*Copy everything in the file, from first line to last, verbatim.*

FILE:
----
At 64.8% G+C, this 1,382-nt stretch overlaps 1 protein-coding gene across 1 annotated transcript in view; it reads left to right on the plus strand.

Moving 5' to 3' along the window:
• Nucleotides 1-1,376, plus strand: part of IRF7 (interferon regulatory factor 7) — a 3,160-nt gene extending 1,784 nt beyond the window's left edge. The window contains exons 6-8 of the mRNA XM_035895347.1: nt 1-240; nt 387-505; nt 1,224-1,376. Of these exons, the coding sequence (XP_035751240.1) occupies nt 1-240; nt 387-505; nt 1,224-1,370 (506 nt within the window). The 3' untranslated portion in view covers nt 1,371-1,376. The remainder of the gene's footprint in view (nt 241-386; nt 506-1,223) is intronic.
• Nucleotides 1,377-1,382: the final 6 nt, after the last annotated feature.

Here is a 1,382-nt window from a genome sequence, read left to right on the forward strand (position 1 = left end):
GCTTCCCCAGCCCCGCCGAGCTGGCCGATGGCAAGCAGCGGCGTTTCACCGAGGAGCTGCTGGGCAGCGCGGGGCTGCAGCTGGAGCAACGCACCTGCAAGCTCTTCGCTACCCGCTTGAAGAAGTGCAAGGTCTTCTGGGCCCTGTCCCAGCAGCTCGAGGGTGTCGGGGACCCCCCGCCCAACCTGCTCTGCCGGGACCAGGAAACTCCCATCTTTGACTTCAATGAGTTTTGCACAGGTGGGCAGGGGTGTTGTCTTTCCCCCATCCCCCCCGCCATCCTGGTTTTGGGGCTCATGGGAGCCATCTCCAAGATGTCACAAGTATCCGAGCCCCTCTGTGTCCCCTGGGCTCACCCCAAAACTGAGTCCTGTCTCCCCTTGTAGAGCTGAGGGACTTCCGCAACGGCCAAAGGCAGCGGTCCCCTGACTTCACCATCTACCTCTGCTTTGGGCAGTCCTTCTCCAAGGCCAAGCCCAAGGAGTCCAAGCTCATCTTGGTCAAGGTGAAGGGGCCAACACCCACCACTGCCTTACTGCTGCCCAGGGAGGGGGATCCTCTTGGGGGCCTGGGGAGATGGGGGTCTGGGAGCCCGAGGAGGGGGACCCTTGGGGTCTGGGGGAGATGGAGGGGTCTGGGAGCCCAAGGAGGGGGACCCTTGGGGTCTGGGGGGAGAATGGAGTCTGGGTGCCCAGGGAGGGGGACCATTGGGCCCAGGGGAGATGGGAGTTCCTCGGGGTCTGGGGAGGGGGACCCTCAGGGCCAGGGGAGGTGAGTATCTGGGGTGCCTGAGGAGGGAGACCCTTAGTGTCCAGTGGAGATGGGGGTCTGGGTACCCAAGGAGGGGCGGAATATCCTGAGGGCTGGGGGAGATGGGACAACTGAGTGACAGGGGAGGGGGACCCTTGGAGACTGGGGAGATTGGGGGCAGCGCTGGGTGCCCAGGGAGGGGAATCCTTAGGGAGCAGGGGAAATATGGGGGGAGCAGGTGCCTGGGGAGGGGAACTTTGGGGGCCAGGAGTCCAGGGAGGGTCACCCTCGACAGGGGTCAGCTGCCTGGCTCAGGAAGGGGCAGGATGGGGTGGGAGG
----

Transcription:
At 64.8% G+C, this 1,382-nt stretch overlaps 1 protein-coding gene across 1 annotated transcript in view; it reads left to right on the plus strand.

Moving 5' to 3' along the window:
• Nucleotides 1-1,376, plus strand: part of IRF7 (interferon regulatory factor 7) — a 3,160-nt gene extending 1,784 nt beyond the window's left edge. The window contains exons 6-8 of the mRNA XM_035895347.1: nt 1-240; nt 387-505; nt 1,224-1,376. Of these exons, the coding sequence (XP_035751240.1) occupies nt 1-240; nt 387-505; nt 1,224-1,370 (506 nt within the window). The 3' untranslated portion in view covers nt 1,371-1,376. The remainder of the gene's footprint in view (nt 241-386; nt 506-1,223) is intronic.
• Nucleotides 1,377-1,382: the final 6 nt, after the last annotated feature.

Here is a 1,382-nt window from a genome sequence, read left to right on the forward strand (position 1 = left end):
GCTTCCCCAGCCCCGCCGAGCTGGCCGATGGCAAGCAGCGGCGTTTCACCGAGGAGCTGCTGGGCAGCGCGGGGCTGCAGCTGGAGCAACGCACCTGCAAGCTCTTCGCTACCCGCTTGAAGAAGTGCAAGGTCTTCTGGGCCCTGTCCCAGCAGCTCGAGGGTGTCGGGGACCCCCCGCCCAACCTGCTCTGCCGGGACCAGGAAACTCCCATCTTTGACTTCAATGAGTTTTGCACAGGTGGGCAGGGGTGTTGTCTTTCCCCCATCCCCCCCGCCATCCTGGTTTTGGGGCTCATGGGAGCCATCTCCAAGATGTCACAAGTATCCGAGCCCCTCTGTGTCCCCTGGGCTCACCCCAAAACTGAGTCCTGTCTCCCCTTGTAGAGCTGAGGGACTTCCGCAACGGCCAAAGGCAGCGGTCCCCTGACTTCACCATCTACCTCTGCTTTGGGCAGTCCTTCTCCAAGGCCAAGCCCAAGGAGTCCAAGCTCATCTTGGTCAAGGTGAAGGGGCCAACACCCACCACTGCCTTACTGCTGCCCAGGGAGGGGGATCCTCTTGGGGGCCTGGGGAGATGGGGGTCTGGGAGCCCGAGGAGGGGGACCCTTGGGGTCTGGGGGAGATGGAGGGGTCTGGGAGCCCAAGGAGGGGGACCCTTGGGGTCTGGGGGGAGAATGGAGTCTGGGTGCCCAGGGAGGGGGACCATTGGGCCCAGGGGAGATGGGAGTTCCTCGGGGTCTGGGGAGGGGGACCCTCAGGGCCAGGGGAGGTGAGTATCTGGGGTGCCTGAGGAGGGAGACCCTTAGTGTCCAGTGGAGATGGGGGTCTGGGTACCCAAGGAGGGGCGGAATATCCTGAGGGCTGGGGGAGATGGGACAACTGAGTGACAGGGGAGGGGGACCCTTGGAGACTGGGGAGATTGGGGGCAGCGCTGGGTGCCCAGGGAGGGGAATCCTTAGGGAGCAGGGGAAATATGGGGGGAGCAGGTGCCTGGGGAGGGGAACTTTGGGGGCCAGGAGTCCAGGGAGGGTCACCCTCGACAGGGGTCAGCTGCCTGGCTCAGGAAGGGGCAGGATGGGGTGGGAGG